The saddest thing

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I was in a really angry mood this morning, so I decided to go to one of my happy places and visit the nearby Souplantation for lunch.

In case you’re out of the loop, Souplantation is a land of salad and soup aplenty, for a low price. It’s a buffet, it’s clean, it’s comfortably no frills and predictable. Is it my favorite restaurant? Certainly not. Is it the one I’ve visited most frequently in our four years in Southern California? No doubt.

Anyhow, when I go to Souplanation I almost always wind up chatting with one of the waitresses. I won’t name names, but she’s a 42-year-old mother and grandmother who came to the United States from Mexico 14 years ago. We speak in primarily Spanish, and she’s warm and loving and often gives my kids a free bag of galletas (cookies).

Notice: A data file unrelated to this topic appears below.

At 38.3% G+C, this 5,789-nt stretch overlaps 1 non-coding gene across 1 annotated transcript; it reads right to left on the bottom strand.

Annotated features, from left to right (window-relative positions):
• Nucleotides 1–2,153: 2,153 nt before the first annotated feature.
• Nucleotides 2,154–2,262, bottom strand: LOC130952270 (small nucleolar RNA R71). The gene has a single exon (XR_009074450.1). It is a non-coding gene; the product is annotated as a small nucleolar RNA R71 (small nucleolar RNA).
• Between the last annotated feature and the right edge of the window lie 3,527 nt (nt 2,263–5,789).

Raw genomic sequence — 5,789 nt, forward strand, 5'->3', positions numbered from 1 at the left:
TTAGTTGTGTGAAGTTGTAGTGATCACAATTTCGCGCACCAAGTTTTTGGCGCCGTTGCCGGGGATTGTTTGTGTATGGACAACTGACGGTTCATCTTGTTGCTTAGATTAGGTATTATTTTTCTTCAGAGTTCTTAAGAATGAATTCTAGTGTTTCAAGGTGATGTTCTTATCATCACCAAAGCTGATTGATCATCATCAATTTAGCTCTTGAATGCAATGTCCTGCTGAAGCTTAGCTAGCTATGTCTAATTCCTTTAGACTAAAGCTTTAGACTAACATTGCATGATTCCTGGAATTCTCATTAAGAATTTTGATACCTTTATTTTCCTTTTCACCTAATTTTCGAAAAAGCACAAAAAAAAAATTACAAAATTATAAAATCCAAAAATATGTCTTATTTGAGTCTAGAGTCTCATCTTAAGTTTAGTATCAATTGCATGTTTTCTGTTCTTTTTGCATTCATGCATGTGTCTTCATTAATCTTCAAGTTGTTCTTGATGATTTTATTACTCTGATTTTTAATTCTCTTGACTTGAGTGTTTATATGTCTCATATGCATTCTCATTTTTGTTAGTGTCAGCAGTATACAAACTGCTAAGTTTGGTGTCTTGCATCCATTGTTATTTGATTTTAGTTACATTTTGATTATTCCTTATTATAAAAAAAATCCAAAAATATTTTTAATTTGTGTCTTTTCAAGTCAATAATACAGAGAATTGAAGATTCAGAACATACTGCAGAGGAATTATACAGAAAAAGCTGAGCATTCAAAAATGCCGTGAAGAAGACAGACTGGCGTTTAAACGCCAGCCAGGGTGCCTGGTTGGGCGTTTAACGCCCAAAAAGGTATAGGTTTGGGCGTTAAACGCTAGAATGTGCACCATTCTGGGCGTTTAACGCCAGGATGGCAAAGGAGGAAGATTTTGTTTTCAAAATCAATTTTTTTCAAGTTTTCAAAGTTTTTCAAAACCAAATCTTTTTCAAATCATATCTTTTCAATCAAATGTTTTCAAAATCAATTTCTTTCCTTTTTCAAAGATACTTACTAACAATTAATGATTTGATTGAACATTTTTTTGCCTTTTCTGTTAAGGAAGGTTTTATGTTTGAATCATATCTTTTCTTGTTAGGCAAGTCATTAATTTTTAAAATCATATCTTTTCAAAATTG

Today, we talked about this and that; that and this. Divorced from her husband, she shares a home with her son, her son’s girlfriend and her two young grandchildren. She wakes at 8 am, watches the little ones all day, then comes to Souplantation around 3. In between she tries and do exercise in her garage. “It’s not easy,” she said. “But I have family.”

Then, she turned unusually serious and, in Spanish/English, told me that it’s the two-year anniversary of her older sister being shot and killed in Mexico. Her eyes reddened. Tears started to stream. We’re not close enough for me to offer a hug, so I just asked some questions about her sister; told her how sorry I was (Truly, I was).

The moment past, she went back to work, I finished my meal. I had a book with me, and I ripped off a section of the flap and wrote a note that read (in Spanish):

You have a big heart, and I will be thinking of your sister today.

Jeff

PS: Thanks for the cookies.

I tucked a $20 bill with the letter and handed it to her.

Then I quickly turned to walk off.

Tears in my eyes.

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